Last edited 1 month ago by Dern
John Clark
John Clark
1 month ago
Reply to  Dern

Oh lighten up, you youngsters take life far too seriously…..

I apologise about the red flagging, but it seems to be all the rage these days and I wanted to see what all the hip kids are raving about and get in on the action.

Anyway, Recce units aren’t meant to engage, oh, that’s alright then, as long as the ZSU-34 crew in the next valley over, understand that as they turn the Wildcat into a flying cullender…

Dern
Dern
1 month ago
Reply to  John Clark

No dramas mate. With the Recce units, two courses of action happen: 1 the ZSU-34 is pre-seen in which case Wildcat notes it’s location and brings an asset (fast air or artillery perhaps) to bear on it. 2 The ZSU pre-sees the Wildcat in which case the Missiles won’t help as much as decent armour and getting behind cover because missiles are much slower than bullets. Ideally a Recce unit shouldn’t even be detected, let alone engage something, because discovery alerts the enemy to your interest in the area, and that in turn invalidates any int you may have gathered… Read more »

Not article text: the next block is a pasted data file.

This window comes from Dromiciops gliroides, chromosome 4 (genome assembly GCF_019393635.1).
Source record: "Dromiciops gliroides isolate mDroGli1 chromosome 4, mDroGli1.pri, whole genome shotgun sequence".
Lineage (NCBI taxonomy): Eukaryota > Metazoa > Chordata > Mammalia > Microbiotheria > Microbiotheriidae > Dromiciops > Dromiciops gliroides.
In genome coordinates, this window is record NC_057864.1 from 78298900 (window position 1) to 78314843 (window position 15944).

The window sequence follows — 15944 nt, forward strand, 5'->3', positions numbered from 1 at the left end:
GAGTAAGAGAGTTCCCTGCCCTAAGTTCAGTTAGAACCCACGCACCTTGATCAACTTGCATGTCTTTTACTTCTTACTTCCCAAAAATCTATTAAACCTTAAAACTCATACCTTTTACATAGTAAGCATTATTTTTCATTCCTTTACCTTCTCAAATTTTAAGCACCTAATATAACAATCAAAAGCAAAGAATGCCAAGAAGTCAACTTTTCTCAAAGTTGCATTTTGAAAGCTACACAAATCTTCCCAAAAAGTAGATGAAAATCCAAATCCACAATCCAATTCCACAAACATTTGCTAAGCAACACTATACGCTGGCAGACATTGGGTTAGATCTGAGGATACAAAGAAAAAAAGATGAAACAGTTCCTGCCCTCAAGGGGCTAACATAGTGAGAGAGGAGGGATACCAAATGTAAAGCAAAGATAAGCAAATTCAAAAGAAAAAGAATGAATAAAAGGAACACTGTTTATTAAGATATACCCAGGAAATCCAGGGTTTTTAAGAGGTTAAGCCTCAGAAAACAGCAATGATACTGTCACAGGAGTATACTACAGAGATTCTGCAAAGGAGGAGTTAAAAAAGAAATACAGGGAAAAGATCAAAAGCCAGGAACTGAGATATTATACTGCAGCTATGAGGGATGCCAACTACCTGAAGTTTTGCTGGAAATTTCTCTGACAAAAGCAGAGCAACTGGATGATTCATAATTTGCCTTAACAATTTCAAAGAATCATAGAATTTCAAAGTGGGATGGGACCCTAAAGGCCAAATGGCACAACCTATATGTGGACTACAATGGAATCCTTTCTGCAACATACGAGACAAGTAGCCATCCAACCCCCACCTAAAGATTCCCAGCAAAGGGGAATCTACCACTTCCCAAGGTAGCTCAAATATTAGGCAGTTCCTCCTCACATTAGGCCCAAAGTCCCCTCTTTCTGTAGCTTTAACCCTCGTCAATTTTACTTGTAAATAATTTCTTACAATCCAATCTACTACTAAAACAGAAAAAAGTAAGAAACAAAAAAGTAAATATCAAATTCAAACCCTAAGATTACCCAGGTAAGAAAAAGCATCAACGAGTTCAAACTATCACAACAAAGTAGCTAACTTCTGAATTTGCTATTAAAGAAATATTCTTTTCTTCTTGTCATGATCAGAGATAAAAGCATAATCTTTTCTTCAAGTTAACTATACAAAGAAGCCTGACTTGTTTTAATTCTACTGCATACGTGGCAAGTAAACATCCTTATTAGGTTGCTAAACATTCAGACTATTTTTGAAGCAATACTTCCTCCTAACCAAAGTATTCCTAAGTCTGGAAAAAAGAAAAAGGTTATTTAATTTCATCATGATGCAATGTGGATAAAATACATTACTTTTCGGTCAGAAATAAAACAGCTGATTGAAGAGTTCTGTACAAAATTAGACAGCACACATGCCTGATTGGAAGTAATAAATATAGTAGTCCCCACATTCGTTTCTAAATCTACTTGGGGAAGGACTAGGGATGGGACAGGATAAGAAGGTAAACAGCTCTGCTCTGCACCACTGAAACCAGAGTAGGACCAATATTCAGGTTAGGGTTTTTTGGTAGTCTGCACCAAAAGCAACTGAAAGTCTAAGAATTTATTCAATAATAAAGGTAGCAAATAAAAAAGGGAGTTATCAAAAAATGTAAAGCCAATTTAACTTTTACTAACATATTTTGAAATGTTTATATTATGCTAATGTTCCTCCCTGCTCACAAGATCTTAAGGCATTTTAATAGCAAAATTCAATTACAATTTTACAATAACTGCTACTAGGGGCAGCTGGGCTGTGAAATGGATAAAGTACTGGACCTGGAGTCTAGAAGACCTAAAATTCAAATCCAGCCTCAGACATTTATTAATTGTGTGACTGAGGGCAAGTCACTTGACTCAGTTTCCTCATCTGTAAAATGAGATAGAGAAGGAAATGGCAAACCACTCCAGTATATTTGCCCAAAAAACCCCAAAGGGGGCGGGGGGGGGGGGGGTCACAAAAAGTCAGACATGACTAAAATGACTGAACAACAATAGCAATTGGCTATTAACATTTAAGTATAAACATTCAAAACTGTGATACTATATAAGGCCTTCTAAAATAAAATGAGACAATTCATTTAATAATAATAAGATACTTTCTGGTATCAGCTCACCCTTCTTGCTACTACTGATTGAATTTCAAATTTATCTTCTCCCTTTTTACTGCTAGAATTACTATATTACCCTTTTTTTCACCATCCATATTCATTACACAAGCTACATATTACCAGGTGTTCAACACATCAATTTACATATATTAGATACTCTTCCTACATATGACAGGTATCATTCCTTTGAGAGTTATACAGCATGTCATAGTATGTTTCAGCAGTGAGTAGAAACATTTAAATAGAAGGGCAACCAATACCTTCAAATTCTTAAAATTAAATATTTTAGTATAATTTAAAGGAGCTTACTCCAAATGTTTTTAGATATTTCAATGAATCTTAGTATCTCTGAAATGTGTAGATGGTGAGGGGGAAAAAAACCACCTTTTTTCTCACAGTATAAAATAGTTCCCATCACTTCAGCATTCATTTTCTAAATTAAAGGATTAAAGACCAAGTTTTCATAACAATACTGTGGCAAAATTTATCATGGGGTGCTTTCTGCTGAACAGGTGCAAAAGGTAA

JohnF
JohnF
2 months ago

Interesting report. I am curious on when they will start using a drone for the scouting /targeting of the enemy instead of manned aircraft?

Last edited 2 months ago by JohnF
Cripes
Cripes
2 months ago

Ref the duality of Aoache and Wildcat, we followed the US army model of an attack helo paired with a recon scout helo. The US had Apache in the attack role and the Bell Kiowa doing the recon. It was smaller and lighter than Apache and equipped with an aerial mast with infrared and laser rangefinder, making it a good ISTAR asset. It could also control UAVs. A tactical patrol scenario would be the UAVs going on point, the Kiowa next and the Apaches doing overwatch. The Kiowa did ground support too. Basically the Wildcat is there to do a… Read more »

DaveC
DaveC
2 months ago

The biggest difference is the wildcats troop carrying ability having the two working in combination is the best option, using both in the same battlefield both attack helicopters while the apache can continue to engage the wildcat can deploy troops on the ground or recover troops from the ground or be used as search and rescue.

Dern
Dern
2 months ago

Anyone else see that Arrowhead is shortlisted for the polish frigate program?